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* Vide p. 197, et seq.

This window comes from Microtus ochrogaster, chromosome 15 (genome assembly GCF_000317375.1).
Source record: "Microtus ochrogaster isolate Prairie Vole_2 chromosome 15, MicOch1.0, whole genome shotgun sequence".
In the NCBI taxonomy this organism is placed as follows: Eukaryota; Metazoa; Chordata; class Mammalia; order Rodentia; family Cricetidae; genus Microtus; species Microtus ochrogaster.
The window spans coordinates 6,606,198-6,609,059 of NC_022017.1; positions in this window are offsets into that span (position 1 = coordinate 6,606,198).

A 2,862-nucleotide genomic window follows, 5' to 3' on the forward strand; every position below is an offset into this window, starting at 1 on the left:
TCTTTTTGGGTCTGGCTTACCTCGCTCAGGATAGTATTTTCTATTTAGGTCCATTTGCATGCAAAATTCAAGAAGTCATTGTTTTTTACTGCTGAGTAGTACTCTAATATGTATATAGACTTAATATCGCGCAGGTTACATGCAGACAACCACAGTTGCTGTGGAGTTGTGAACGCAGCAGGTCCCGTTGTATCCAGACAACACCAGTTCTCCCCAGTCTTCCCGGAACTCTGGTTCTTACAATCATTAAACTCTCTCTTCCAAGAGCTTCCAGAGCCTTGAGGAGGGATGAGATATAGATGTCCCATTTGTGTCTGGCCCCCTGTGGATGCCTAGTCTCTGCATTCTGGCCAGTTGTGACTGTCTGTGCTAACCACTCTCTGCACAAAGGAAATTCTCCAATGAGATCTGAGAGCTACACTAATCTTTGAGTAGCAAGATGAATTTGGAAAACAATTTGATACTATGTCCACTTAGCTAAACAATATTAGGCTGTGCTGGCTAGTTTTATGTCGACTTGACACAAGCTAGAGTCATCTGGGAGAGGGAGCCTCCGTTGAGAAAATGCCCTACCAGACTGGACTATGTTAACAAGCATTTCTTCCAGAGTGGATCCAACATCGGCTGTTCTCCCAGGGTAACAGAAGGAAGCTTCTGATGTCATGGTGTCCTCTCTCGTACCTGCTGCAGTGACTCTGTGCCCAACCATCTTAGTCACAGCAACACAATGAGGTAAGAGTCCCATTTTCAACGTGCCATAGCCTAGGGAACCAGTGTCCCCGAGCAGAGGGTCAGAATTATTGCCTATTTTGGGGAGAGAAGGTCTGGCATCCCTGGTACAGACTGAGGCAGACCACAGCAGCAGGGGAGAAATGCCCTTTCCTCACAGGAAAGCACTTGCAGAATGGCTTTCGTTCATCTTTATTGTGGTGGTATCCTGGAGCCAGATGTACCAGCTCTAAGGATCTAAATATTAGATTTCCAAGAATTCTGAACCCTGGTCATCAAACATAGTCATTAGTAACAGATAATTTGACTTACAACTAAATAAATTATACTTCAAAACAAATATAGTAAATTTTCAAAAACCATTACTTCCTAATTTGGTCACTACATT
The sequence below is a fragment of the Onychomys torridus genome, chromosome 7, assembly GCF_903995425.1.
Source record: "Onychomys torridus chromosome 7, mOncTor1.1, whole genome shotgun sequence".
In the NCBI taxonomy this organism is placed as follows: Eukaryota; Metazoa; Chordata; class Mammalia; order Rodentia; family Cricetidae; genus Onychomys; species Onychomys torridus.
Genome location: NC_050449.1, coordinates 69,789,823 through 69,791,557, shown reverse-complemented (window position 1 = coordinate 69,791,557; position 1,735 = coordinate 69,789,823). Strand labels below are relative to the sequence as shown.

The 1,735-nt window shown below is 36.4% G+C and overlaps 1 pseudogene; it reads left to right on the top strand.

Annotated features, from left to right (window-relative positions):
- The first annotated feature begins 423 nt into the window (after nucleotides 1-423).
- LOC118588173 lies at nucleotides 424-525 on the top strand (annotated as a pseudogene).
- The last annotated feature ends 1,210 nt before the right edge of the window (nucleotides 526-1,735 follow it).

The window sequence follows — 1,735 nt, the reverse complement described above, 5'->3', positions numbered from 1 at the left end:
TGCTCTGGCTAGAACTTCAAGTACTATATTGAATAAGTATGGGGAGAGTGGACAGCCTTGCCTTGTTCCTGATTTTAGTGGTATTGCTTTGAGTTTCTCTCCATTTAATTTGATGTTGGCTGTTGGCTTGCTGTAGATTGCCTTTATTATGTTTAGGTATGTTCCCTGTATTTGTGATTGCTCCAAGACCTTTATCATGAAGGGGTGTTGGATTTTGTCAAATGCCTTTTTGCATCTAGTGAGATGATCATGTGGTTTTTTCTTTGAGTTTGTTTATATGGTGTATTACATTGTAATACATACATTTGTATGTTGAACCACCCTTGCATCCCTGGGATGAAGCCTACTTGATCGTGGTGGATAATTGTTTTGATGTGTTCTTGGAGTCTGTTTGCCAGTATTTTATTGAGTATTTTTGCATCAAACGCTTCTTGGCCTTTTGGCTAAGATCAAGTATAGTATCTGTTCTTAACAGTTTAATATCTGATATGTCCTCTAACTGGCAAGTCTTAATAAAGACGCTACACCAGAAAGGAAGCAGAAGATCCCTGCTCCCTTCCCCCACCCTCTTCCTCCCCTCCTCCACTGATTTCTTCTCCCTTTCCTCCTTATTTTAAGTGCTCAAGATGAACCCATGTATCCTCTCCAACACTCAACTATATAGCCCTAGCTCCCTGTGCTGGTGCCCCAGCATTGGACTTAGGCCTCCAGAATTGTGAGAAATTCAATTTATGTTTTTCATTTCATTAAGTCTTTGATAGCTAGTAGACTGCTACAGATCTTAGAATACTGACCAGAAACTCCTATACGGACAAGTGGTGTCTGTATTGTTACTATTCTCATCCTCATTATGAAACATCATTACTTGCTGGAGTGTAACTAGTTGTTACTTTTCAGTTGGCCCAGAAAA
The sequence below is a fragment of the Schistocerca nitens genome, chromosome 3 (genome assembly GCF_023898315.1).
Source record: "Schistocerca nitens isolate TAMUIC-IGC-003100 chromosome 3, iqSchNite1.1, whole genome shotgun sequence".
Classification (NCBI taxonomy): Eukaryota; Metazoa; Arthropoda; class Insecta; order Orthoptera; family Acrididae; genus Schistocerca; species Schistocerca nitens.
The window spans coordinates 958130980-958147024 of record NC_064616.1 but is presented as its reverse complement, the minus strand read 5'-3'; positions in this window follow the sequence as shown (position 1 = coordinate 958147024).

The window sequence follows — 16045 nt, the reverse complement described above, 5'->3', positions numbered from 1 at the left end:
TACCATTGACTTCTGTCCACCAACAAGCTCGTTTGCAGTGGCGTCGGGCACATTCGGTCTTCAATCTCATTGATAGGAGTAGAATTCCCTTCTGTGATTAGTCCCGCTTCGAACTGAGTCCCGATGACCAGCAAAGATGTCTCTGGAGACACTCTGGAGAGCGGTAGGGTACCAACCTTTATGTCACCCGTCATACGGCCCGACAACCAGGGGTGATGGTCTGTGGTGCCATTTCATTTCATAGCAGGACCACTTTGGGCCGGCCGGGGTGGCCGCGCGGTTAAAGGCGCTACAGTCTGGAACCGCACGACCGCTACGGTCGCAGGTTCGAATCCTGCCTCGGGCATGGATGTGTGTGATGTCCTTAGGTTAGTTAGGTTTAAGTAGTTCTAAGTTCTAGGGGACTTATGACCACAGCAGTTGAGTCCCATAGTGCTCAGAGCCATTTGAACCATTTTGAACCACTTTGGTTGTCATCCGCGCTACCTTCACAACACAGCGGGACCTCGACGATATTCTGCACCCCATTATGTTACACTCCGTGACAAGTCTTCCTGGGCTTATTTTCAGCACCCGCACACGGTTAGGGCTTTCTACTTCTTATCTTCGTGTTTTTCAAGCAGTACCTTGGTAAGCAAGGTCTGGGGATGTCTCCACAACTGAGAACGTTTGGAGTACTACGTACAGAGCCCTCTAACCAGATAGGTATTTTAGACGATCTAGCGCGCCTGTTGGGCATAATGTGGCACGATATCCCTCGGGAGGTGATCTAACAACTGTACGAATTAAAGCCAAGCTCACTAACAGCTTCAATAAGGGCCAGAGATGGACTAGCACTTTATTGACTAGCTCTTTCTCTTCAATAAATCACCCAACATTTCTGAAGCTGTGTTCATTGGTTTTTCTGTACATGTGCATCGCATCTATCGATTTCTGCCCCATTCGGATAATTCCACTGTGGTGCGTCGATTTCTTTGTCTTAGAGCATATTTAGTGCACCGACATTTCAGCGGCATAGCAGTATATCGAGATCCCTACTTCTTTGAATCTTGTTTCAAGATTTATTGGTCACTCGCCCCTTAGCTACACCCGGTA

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Medicatrix Naturæ,'* or the regulating powers of life, is philosophical and just. While the fame of Cullen was still in its bloom, and his school possessed some of the most illustrious and intelligent followers, there arose, one among them who had 'sate at the feet of Gamaliel,' but .who, from some accidental pique or caprice, turned against the doctrines of his master ; and though originally bred as an ecclesiastic, astonished the world of science by the daring boldness of the theory he advanced, that was at once to supersede all others, and form as it were a safe and brilliant beacon to guide the practitioner in the cure of all disease. This person was the well known founder of the Brunonian system, which acquired at first, from the planşibility of its doctrines, a most astonishing popularity. The general principles (says Dr. Bostock) of the theory are few and simple. Broun assumed that the living body possesses a specific power or property called excitability; that every thing which affects the body, acts upon this power as an excitement or stimulant ; that the effect of this excitement in its natural state, is to produce the healthy condition of the functions, when excessive it causes exhaustion, termed direct debility; when defective, it produces an accumulation of excitement termed indirect debility. All morbid action is conceived to depend on one or other of these states, and diseases are accordingly arranged in two great corresponding classes, of sthenic or asthenic; while the treatment is solely directed to the general means for increasing or diminishing the excitement, without any regard to specific symptoms, or any consideration but that of degree, or any measure bat that of quantity: Dr. Bostock very judiciously observes, that, however plausible and alluring such doctrines as these may be (for the ice-palaces of theories are far more brilliant and imposing than the plain and solid masonry of practice), they could not be for a moment entertained by any one who had studied the phænomena of disease, or was acquainted with the intricate and complicated relations of the functions and actions of the living system ; it shared the lot therefore of all systems built on so unstable a basis. While the ‘Elementa Medicinæ' were still in repute, another medical theorist, of different talents and acquirements indeed, but of no inferior reputation, drew the attention of the world to his ingenious discussion on the Laws of Life. The Zoonomia, for such is the work to which we allude, of Darwin, came before the world in all the brilliancy of scientific splendour, and with all the imposing grandeur of a finished and elaborate system. It showed a mind furnished with a great variety of acquirement, endued if not with powerful, yet with talents of a superior class ; inventive, ingenious, and fruitful in its resources ; curious in experimental research, familiar with medical practice, and more than usually conversant with elegant and refinedliterature. Darwin was enabled,' says Dr. Bostock, 'to give to his system an imposing aspect of induction and generalization. His speculations, though highly refined, profess to be founded upon facts; and his arrangement and classification, although complicated, seems consistent in all its parts. No theory which had been offered to the public, was more highly elaborated, and appeared to be more firmly supported by experience and observation, while